Gary Johnson, Libertarian Party presidential nominee, at 15 percent in NC
WASHINGTON — For Libertarian Party presidential nominee Gary Johnson, the question is: Now what?
Mainstream party offerings Hillary Clinton and Donald Trump have proven controversial and unpopular. Poll after poll has shown voters were unsatisfied and willing to consider another option. Making sure to stress these facts constantly, Johnson presented himself as the most plausible alternative.
But Johnson hasn’t caught fire — a CNN/ORC poll found a third of likely voters said they did not know who he was — and now an embarrassing moment on live TV could be his ultimate downfall.
“If it is kissing my chances goodbye, so be it,” Johnson told Fox News’ Neil Cavuto of the incident.
Johnson’s day began on MSNBC’s “Morning Joe,” where the Libertarian was about what he would do to resolve the crisis in Aleppo, a Syrian city at the heart of the nation’s civil war. Johnson responded, “What is Aleppo?”
The questioner, Mike Barnicle, said, “You’re kidding.” And Johnson confirmed, no, he was not kidding.
The gaffe was instant fodder for cable news and a hit online. It signaled a weakness for Johnson on foreign policy and underscored the perceived novelty of his campaign. Moreover, it came as the race has briefly focused on national security.
Johnson released a mea culpa later in the day in the form of a statement, admitting, “I blanked.”
Later in the morning, he appeared on ABC’s “The View.”
One of the questions: “If someone had a gun to your head would you vote for Hillary or Trump?”
“I would let it go off,” Johnson responded.
Asked about being a possible Ralph Nader-like spoiler, Johnson said, “Well, I genuinely believe that I have the opportunity to win at this point.”
National support lagging
Johnson and allied Libertarian groups have have stepped up their efforts, fundraising and ad purchases. But as of yet, his breakout has failed to materialize.
His polling is all over the place. The latest CNN/ORC poll found Johnson and his running mate Bill Weld securing 7% support among likely voters. But a Quinnipiac University poll of swing states released Thursday has him at 15% in North Carolina and 14% in Ohio. He was also clearly a factor in Florida, where Donald Trump and Hillary Clinton were tied at 43% and Johnson commanded 8% of likely voters.
In the face of recent polling, Johnson campaign spokesperson Joe Hunter told CNN the campaign would try to get into Ohio and North Carolina, but said there would be no change in strategy for the campaign in the face of the “Aleppo” comment.
Those state numbers are enough to have a major impact on the election between Clinton and Trump, but he needs 15% nationally to qualify for the presidential debates beginning later this month.
This is a relatively large increase from his position in 2012, when Johnson first ran for president and captured about 1% of the popular vote, but it is a far cry from anything approaching viability.
The Commission on Presidential Debates — which Johnson, along with Green Party nominee Jill Stein, sued — has an established threshold of 15% support among an average of five national polls to qualify for the debates. Johnson made clear from the outset his goal was to secure an invitation.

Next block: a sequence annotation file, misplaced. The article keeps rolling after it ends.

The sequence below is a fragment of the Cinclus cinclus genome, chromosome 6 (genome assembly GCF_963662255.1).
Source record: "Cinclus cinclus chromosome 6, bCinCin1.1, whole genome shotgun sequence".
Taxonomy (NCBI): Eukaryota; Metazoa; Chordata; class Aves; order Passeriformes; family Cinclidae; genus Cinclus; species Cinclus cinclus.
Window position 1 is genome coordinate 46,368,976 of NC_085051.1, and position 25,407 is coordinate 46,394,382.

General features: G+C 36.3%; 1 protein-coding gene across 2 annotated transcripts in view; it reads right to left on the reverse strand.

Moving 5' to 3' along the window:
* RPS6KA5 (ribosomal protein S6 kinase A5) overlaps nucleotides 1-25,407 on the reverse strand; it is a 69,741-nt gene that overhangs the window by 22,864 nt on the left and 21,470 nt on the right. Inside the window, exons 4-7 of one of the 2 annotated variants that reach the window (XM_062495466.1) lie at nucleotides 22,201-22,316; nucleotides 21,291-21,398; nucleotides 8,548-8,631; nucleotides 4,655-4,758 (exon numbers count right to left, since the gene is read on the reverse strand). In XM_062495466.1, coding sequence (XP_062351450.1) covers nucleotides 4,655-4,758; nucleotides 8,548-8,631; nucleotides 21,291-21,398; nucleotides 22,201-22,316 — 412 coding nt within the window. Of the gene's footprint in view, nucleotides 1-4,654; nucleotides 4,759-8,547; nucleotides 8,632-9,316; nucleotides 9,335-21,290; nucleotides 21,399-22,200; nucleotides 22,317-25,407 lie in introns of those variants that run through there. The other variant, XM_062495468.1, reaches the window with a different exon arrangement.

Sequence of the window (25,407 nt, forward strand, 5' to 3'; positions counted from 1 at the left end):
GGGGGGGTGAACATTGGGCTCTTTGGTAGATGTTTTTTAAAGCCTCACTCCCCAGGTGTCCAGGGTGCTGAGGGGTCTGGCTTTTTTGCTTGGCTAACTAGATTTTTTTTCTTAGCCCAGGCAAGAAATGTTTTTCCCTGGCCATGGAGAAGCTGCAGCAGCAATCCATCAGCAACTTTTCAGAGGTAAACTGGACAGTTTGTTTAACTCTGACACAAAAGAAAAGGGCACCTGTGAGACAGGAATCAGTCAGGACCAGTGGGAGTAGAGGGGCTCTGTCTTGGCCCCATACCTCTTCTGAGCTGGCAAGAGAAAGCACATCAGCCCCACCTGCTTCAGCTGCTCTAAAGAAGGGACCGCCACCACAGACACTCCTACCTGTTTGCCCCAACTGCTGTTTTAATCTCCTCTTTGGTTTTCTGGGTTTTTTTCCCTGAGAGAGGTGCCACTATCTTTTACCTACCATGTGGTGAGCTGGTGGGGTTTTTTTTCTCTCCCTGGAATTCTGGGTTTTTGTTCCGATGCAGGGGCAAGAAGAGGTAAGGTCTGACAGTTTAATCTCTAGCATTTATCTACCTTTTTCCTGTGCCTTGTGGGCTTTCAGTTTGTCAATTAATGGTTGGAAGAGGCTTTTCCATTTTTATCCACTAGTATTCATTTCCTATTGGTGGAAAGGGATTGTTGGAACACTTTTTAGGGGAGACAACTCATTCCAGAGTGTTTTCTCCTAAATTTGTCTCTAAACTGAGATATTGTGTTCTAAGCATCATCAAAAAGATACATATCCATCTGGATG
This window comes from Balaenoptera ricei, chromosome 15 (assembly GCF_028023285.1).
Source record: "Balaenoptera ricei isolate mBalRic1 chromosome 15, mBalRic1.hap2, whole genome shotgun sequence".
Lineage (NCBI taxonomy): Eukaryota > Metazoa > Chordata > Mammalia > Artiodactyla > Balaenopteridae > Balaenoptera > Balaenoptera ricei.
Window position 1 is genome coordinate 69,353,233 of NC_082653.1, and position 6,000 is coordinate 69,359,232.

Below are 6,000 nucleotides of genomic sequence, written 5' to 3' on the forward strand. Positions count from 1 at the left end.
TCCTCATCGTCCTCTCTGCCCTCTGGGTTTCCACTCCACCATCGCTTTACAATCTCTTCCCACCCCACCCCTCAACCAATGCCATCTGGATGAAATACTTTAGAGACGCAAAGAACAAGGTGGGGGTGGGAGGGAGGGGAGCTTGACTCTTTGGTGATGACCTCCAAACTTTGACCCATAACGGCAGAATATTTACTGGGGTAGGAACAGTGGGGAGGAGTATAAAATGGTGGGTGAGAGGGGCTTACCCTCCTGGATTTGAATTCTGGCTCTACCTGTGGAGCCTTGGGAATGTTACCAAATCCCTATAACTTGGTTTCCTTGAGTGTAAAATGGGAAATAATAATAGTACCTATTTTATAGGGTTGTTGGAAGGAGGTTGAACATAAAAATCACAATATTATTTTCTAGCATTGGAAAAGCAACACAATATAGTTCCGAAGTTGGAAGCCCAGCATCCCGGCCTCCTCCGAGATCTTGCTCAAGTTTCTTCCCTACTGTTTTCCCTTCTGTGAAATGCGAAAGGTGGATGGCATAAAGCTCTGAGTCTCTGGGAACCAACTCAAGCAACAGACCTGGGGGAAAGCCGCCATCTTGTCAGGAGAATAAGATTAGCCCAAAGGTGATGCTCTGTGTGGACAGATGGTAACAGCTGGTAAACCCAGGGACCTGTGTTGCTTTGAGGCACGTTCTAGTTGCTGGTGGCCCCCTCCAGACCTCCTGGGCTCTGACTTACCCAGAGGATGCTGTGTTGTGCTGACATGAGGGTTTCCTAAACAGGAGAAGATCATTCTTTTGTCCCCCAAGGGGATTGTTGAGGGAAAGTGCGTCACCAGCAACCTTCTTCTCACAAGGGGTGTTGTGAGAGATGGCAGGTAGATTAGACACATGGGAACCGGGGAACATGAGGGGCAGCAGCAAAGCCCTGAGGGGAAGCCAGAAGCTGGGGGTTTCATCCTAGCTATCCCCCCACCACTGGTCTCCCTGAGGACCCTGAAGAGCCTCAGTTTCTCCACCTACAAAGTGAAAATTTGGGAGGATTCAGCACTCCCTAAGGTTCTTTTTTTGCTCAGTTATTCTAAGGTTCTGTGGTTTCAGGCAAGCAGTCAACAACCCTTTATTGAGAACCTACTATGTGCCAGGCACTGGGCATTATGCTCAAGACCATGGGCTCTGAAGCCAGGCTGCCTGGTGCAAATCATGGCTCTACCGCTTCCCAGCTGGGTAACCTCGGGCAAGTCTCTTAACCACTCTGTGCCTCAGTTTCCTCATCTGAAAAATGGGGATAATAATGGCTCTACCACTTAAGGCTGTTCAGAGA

Asked by Fox News’ Chris Wallace in late August about what exclusion from the debates would mean, Johnson said, “I would say game over.”
The first debate is September 26, the cutoff point for the qualifying period is looming and short of a stunning upset, Johnson will not be on the stage.
CNN’s Political Prediction Market, a game in partnership with a company called Pivit that uses polls, player input and other factors to predict where the election will go, has also indicated dwindling chances for Johnson.
The market’s assessment of any third party candidate’s chances of making the debate stage has cratered over the past few weeks, dropping from 48% to about 3% as of mid-Thursday.
Republicans aren’t flocking
Johnson failed to break out from obscurity when he ran for president in 2012. But when he accepted his party’s nomination in May, he said this time was going to be different.
Outside of the contempt many people had for Trump and Clinton, Johnson would have Weld, a former Massachusetts governor, at his side. He pitched Weld as more than a running mate, but essentially an equal and said they planned to form a “co-presidency” should he win the White House. Though this seemed to have been bourne out of Johnson’s genuine admiration for Weld, it also lent seriousness to his candidacy.
Weld had once been a significant Republican fundraiser and had a connection to a man who had followed in his footsteps, former Massachusetts Gov. Mitt Romney, the 2012 Republican presidential nominee.
Romney has been perhaps the most outspoken voice within the Republican Party against Trump, and his endorsement could have been a major boon to the Johnson/Weld ticket.
But his endorsement never came. He told CNN’s Wolf Blitzer in June that he would have supported Weld for president, but that he didn’t know enough about Johnson and was turned off by his former third-party challenger’s enthusiasm for marijuana legalization.
Johnson said he eventually spoke with Romney, and in August said he did not expect Romney’s support.
Romney did come through for the ticket at least once, however. In a tweet on Tuesday, Romney said he hoped Johnson and Weld would get to join the national debates.
In a statement after the tweet, Johnson said he was “gratified” Romney had joined those calling for his party’s inclusion in the debates.
“He’s probably ruing what he wrote,” Johnson said on Fox Thursday afternoon.